We are gathering information about real-world practice courses that combine aspects of traditional in-house clinics or externships. Sometimes called “hybrids,” “external clinics,” or “practitioner-supervised clinics,” these models may involve a faculty member (either part-time or full-time) supervising law students in practices outside the law school, a faculty member and practitioners sharing student supervisory responsibilities, and different approaches to teaching the clinic seminar. We plan to use the information in the first instance in connection with a plenary session at the 2017 Midwestern Clinical Conference.

We are less concerned with nomenclature than with the design features of these “hybrid” courses and their advantages and disadvantages. The questions below describe a few models of which we are aware and solicit information about these and other models. We are interested in programs that fall between traditional in-house clinic and externship models.

For purposes of this survey, we adopt these definitions of traditional in-house clinics and externships:
  • A law clinic is “a course in which a significant part of the learning involves students assuming the role of a lawyer representing actual clients, or performing other lawyering roles, under the supervision of an attorney who is a member of the law school faculty.”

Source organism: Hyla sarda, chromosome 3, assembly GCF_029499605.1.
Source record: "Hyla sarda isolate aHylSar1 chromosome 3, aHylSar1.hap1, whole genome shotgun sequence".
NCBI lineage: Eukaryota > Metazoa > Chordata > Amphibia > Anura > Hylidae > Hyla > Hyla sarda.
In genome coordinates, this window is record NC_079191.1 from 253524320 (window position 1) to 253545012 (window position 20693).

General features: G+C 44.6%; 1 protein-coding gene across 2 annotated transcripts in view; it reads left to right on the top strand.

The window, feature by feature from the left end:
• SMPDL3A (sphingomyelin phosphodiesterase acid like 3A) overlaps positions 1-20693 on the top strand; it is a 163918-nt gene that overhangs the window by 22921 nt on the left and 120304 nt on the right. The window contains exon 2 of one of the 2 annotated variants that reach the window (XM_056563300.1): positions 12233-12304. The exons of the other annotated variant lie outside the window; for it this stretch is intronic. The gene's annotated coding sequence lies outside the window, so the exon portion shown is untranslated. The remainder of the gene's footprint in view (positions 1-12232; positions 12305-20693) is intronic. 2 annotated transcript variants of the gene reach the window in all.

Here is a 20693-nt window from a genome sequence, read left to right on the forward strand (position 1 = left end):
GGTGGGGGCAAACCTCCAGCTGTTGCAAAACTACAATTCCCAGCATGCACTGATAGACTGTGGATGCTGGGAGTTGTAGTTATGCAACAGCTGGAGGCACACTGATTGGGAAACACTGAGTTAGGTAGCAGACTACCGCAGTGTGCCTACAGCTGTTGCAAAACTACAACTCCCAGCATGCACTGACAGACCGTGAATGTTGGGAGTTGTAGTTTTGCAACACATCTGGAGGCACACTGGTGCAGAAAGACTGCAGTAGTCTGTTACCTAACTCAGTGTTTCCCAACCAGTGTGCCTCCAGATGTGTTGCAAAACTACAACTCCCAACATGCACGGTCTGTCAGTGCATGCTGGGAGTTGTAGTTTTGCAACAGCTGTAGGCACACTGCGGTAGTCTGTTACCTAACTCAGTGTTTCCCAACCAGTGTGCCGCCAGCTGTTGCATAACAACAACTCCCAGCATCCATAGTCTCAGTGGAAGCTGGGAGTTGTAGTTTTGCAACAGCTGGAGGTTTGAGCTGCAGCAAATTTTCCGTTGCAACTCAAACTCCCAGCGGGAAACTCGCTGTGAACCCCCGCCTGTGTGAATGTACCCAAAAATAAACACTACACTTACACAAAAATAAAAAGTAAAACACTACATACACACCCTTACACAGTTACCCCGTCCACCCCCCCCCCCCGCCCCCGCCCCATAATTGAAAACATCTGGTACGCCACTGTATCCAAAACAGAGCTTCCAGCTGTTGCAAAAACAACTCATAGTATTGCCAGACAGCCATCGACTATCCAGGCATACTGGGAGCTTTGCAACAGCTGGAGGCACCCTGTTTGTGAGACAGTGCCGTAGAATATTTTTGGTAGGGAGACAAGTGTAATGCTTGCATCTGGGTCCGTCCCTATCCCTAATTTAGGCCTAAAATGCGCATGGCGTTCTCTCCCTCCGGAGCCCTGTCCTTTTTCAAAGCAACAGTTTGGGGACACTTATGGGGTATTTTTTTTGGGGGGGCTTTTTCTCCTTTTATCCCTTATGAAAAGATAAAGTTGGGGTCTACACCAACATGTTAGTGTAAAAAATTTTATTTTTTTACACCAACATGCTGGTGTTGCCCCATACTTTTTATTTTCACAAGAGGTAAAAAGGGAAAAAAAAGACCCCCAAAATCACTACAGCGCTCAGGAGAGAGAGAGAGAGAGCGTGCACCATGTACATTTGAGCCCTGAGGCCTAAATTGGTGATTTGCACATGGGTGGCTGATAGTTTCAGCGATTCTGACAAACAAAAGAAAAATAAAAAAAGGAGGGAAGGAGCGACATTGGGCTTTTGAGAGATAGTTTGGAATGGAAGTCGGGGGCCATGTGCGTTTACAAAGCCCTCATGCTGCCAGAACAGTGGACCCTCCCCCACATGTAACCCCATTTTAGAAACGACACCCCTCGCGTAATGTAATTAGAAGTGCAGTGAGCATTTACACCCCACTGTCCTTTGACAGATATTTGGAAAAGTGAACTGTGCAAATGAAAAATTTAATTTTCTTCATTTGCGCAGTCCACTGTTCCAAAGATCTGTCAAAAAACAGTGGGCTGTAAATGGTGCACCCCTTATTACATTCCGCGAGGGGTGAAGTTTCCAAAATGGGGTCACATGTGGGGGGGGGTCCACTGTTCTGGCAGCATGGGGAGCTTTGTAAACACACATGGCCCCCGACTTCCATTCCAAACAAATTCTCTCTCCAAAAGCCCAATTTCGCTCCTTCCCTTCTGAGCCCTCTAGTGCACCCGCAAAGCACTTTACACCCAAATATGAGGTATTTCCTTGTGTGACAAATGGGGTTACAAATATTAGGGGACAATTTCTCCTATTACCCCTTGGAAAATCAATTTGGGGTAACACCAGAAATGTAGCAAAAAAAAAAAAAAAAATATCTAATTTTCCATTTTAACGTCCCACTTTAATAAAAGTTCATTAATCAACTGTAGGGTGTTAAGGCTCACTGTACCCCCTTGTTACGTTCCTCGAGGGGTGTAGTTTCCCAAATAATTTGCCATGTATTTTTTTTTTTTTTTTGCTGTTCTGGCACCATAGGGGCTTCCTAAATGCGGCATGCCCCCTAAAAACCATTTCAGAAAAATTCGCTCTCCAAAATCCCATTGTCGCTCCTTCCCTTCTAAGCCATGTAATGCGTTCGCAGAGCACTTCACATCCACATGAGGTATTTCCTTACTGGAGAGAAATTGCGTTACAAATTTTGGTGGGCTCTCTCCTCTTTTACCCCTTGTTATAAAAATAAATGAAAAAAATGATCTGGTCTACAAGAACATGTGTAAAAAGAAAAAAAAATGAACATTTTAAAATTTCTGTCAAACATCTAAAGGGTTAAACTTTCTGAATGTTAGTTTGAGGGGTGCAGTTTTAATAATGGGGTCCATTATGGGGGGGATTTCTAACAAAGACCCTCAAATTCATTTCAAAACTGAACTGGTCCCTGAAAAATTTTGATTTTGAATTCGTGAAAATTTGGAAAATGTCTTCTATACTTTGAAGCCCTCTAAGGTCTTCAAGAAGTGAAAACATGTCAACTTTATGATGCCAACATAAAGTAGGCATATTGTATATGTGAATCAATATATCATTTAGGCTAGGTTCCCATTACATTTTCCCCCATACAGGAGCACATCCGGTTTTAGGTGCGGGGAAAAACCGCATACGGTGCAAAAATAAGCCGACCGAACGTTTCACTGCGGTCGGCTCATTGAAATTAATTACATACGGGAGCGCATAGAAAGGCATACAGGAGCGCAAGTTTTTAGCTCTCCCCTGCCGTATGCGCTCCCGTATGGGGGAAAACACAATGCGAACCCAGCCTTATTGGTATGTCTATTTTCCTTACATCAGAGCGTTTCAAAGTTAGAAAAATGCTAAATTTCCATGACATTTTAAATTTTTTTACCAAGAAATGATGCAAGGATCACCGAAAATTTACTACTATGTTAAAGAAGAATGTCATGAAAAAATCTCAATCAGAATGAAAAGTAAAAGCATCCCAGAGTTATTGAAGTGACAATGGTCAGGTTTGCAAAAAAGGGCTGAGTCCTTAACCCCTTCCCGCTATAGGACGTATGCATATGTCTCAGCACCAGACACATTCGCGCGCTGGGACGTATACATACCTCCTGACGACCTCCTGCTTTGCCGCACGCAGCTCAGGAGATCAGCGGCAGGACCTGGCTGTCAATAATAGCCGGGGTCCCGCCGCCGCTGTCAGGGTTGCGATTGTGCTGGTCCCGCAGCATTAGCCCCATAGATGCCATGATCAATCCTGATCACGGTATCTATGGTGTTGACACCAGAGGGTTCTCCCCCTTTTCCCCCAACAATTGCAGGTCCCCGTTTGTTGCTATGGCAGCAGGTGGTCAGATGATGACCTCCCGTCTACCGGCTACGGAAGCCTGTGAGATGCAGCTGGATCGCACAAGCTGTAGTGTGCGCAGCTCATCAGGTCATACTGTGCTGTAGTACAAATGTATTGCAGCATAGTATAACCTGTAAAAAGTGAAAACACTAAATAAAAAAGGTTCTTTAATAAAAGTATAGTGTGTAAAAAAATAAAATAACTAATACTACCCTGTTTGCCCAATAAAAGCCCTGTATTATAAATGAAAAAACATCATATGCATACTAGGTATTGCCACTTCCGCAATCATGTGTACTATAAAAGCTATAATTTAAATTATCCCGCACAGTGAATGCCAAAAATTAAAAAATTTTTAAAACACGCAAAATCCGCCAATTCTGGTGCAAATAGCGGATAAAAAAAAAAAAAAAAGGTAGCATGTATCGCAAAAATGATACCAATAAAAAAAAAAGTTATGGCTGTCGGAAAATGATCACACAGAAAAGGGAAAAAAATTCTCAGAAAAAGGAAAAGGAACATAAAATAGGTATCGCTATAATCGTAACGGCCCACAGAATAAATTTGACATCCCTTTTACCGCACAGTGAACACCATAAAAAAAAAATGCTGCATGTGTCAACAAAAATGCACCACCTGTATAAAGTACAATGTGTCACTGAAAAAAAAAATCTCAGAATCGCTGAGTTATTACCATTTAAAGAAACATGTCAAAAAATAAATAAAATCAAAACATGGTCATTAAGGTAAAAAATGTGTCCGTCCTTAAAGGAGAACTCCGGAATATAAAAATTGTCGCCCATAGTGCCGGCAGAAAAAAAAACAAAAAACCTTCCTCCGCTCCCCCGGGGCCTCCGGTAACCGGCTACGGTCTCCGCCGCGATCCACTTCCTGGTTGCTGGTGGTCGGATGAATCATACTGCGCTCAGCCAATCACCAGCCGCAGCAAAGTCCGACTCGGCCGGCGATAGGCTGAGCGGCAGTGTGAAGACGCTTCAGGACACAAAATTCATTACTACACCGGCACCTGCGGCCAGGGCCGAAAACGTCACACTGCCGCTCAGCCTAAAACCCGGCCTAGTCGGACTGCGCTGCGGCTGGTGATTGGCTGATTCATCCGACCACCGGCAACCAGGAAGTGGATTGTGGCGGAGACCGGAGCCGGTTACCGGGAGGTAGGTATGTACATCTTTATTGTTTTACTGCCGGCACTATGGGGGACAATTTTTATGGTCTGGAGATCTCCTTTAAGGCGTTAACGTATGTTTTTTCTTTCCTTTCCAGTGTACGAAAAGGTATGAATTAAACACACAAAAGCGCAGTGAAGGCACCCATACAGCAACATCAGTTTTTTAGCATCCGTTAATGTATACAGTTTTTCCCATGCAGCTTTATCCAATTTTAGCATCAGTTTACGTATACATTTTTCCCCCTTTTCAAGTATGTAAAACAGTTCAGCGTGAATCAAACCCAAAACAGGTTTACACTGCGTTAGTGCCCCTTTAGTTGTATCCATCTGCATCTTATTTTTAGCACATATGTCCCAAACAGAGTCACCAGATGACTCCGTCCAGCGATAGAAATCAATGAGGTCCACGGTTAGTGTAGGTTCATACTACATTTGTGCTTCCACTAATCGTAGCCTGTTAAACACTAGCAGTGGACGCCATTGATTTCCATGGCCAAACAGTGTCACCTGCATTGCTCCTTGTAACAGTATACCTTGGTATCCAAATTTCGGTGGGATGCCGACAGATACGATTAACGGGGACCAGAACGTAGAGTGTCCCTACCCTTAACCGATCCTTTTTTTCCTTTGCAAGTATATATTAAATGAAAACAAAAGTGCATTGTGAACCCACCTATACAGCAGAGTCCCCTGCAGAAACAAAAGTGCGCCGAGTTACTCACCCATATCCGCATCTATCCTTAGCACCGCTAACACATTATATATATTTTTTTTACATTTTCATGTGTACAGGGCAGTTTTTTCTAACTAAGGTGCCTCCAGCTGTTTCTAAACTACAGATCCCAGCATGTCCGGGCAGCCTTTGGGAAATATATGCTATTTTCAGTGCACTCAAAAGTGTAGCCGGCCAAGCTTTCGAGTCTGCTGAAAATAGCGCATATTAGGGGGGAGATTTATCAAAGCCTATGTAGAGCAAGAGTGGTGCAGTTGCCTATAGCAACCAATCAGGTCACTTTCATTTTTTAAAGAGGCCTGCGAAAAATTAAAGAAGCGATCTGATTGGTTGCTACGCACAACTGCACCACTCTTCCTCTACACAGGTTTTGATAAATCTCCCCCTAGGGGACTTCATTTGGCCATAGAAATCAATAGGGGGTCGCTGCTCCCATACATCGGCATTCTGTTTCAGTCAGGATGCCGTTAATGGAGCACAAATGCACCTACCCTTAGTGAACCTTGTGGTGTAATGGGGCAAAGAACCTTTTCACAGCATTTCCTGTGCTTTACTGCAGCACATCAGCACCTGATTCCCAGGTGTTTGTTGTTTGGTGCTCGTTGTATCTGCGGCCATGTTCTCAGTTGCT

• An externship is “a course in which a significant part of the learning relies on students either representing clients or performing other lawyering roles under the supervision of practicing lawyers or other qualified legal professionals who are not members of the law school faculty, in practices outside the law school.” 
See Association of American Law Schools – Section on Clinical Legal Education, Glossary for Experiential Education on SSRN at http://ssrn.com/abstract=3030887.

* 1. Does your law school offer courses similar to any of the following? Check all that apply and use question 3 to describe and comment.

* 2. Please describe any “hybrid” courses (not traditional in-house clinics or externships) at your school that are structured differently from those described in the previous question.

* 3. We would welcome your comments and insights about the advantages and disadvantages of the structure of any such course. We are interested in the reasons these courses were designed as they were, the impact on client services, the quality of student learning, the role and interaction of faculty and practitioners, the ethical protocols involved, the faculty member’s obligations for scholarship and other teaching, and the financial aspects of the course. We welcome comments on these and any other aspects that seem relevant to you.

* 4. (Optional) Can we contact you for further information?

Thank you!

T